08/21/2012 11:26 am ET Updated Dec 06, 2017

Cody Hickman, Aurora Shooting Survivor, Writes 'Clumsy Art Of Healing' Song In Wake Of Theater Tragedy (LISTEN)

Just one month ago, suspected Aurora theater shooter James Holmes allegedly opened fire on movie-goers in Aurora's Century 16 theater watching a midnight screening of "The Dark Knight Rises" leaving 12 dead and 58 injured.

Survivors are healing, but many are haunted by the memories from the July 20 shooting, finding it difficult to return to their lives as they once were.

One survivor, Cody Hickman, a 34-year-old father of four who will be entering law school next year, was inside of theater 8, adjacent to the scene of the shootings, when the gunman opened fire. Hickman, a musician, has written a moving song of healing and tribute to the night of the Aurora tragedy and posted it on the Aurora Theater Shooting Facebook page Tuesday morning. Cody wrote on the page:

Okay, I am going to do something that I never, ever do. I am posting a song that I wrote, well before I have even gotten it down. I recorded this on my iPhone, and it is very, very rough. The singing is rough, guitar is rough, the faint sound of bells from a cat collar are rough, etc. I will admit that it was hard to get through, for many reasons. In almost any other situation, I wouldn't play this for anyone until I had perfected it, but I just wrote it, and it seems like a good time to share it.


"I go to midnight movies as a guilty pleasure, and always go alone," Hickman told The Huffington Post about his viewing of "The Dark Knight Rises" that Friday night. "That night was meant to be the apex of my summer movie viewing."

Hickman says he's doing better now a month later, but that the first two weeks were difficult emotionally. "What I am dealing with now are things such as difficulty concentrating at times or forgetting a conversation because I was just spaced out." Hickman told The Huffington Post. "That part complicates being a husband, a father of four and a full time student, but I am doing the best that I can. Things get better by small measures, but that's okay."

But Hickman says the trauma has caused a change within him that has given him a broader perspective on his life in general. "I have lost my concern for the smaller things that might have bothered me in the past," Hickman said. "It isn't that I am able to bigger than things, but rather some things just don't register on my radar anymore -- people cutting me off in traffic, the urge to not make eye contact with strangers or the embarrassment at posting a song that was haphazardly recorded and in no way up to my standards for listening."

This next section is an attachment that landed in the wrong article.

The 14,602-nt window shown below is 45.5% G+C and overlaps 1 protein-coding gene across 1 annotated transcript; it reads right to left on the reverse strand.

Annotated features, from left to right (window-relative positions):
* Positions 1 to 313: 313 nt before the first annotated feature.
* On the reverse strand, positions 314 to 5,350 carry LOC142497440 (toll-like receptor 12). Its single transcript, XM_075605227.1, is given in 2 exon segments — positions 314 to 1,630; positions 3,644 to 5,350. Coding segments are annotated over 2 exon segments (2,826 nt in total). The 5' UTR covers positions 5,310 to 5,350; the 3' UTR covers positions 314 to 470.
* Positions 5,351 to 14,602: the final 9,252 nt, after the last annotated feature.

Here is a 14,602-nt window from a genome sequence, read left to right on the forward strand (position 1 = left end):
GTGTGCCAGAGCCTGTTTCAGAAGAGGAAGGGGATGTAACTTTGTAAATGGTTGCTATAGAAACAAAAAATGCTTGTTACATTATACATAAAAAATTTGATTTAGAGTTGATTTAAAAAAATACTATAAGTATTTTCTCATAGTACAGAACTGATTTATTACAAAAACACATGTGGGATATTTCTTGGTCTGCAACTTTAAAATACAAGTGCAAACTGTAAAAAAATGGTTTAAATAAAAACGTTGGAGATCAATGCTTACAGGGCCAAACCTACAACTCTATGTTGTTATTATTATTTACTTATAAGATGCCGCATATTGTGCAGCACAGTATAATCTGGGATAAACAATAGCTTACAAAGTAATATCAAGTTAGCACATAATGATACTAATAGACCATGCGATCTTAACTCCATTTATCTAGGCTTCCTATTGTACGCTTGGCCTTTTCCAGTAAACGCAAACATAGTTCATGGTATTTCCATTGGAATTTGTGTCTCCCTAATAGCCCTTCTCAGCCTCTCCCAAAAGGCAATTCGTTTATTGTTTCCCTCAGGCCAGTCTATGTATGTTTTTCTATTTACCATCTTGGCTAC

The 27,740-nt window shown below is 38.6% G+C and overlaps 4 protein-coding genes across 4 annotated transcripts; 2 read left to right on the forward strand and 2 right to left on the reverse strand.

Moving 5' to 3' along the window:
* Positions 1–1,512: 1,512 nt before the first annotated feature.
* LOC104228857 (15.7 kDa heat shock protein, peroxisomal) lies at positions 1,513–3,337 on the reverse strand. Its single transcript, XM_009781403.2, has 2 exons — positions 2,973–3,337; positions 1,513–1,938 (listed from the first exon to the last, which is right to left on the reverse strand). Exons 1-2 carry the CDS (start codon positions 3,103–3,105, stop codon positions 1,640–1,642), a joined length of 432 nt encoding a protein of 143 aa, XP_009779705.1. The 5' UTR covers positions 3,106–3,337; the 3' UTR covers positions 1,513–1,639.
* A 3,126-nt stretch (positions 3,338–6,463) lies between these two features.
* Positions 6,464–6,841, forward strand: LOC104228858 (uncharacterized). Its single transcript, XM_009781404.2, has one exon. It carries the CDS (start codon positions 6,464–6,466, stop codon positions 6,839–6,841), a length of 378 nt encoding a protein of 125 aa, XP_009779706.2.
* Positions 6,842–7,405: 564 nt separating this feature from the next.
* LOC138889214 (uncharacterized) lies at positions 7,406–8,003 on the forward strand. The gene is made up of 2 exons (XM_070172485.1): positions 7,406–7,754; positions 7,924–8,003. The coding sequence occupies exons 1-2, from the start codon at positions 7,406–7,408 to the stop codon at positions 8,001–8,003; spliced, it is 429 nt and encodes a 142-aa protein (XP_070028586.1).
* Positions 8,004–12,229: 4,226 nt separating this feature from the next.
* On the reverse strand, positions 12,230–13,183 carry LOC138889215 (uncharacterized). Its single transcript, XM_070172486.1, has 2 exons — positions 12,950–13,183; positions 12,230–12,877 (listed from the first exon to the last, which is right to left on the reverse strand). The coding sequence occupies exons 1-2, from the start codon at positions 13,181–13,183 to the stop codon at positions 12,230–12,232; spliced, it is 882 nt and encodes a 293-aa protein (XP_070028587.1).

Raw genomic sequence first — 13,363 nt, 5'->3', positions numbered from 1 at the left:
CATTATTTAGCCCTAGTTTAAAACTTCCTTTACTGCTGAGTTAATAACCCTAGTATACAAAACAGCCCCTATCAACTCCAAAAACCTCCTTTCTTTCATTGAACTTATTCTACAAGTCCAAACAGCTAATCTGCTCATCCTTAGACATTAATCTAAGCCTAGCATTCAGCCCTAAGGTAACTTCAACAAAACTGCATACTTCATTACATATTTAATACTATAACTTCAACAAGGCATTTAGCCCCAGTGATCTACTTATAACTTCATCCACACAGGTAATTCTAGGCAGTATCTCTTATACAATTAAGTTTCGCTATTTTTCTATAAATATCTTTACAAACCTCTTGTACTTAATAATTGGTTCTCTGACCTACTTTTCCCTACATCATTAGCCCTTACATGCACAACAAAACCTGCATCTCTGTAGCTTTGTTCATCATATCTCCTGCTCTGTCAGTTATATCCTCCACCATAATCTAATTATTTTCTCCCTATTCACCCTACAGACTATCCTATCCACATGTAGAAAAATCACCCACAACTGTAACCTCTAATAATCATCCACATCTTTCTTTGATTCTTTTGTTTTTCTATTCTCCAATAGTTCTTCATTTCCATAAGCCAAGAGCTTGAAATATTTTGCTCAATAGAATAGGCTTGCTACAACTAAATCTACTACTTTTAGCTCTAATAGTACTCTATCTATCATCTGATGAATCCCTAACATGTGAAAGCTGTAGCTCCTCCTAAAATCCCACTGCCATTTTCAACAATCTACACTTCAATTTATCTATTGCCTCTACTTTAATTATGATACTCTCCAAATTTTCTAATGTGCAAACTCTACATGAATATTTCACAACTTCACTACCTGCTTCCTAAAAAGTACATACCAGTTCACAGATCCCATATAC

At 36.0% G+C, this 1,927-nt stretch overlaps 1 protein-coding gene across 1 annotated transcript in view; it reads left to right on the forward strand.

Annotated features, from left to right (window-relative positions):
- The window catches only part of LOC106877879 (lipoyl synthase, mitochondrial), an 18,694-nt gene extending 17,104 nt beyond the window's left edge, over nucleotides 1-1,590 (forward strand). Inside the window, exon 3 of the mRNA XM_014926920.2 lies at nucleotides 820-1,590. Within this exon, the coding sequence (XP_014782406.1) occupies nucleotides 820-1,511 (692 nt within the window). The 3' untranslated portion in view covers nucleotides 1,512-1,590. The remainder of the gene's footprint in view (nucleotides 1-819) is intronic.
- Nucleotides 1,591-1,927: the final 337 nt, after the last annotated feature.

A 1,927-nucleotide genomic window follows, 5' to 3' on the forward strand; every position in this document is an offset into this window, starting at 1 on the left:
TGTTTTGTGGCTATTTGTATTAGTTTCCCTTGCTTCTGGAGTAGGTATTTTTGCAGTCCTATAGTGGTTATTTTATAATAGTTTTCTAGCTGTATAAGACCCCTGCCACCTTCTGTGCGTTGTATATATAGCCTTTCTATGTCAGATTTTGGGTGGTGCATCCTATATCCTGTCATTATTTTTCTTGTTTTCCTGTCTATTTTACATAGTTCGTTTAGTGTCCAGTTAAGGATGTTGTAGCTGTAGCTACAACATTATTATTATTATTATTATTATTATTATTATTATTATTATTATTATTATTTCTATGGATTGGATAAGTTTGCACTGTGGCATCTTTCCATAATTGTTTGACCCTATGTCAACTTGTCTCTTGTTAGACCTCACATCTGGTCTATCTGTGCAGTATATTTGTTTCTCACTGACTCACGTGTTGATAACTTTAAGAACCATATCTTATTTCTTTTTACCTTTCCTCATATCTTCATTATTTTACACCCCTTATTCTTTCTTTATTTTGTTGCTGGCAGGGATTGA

On the song, Hickman told The Huffington Post that he wrote it out of a need to heal and said that writing this song has helped him toward that goal in two ways. "One, I just couldn't get it out of my head and like any song I write, I felt the need to finish it and move on. I would usually spend a lot of time playing it, arranging it and fixing it before I ever considered playing it for someone... but with this I just wanted to see what would happen if I took a rough take, without worrying about my vocals, or guitar."

Hickman says he spent a large portion of his life as a teen and during through his 20s as a professional musician and holds himself to a high standard for his work. "Posting [the song] was the other part of my healing," Hickman said. "I wanted to get past myself -- and all my neuroses as a musician -- and just put it out there. I may someday record a studio quality version of it, but right now it is enough to leave it alone, imperfect as it may be."

LISTEN to Cody Hickman's "The Clumsy Art Of Healing" below:



Photos From The Aurora Theater Shooting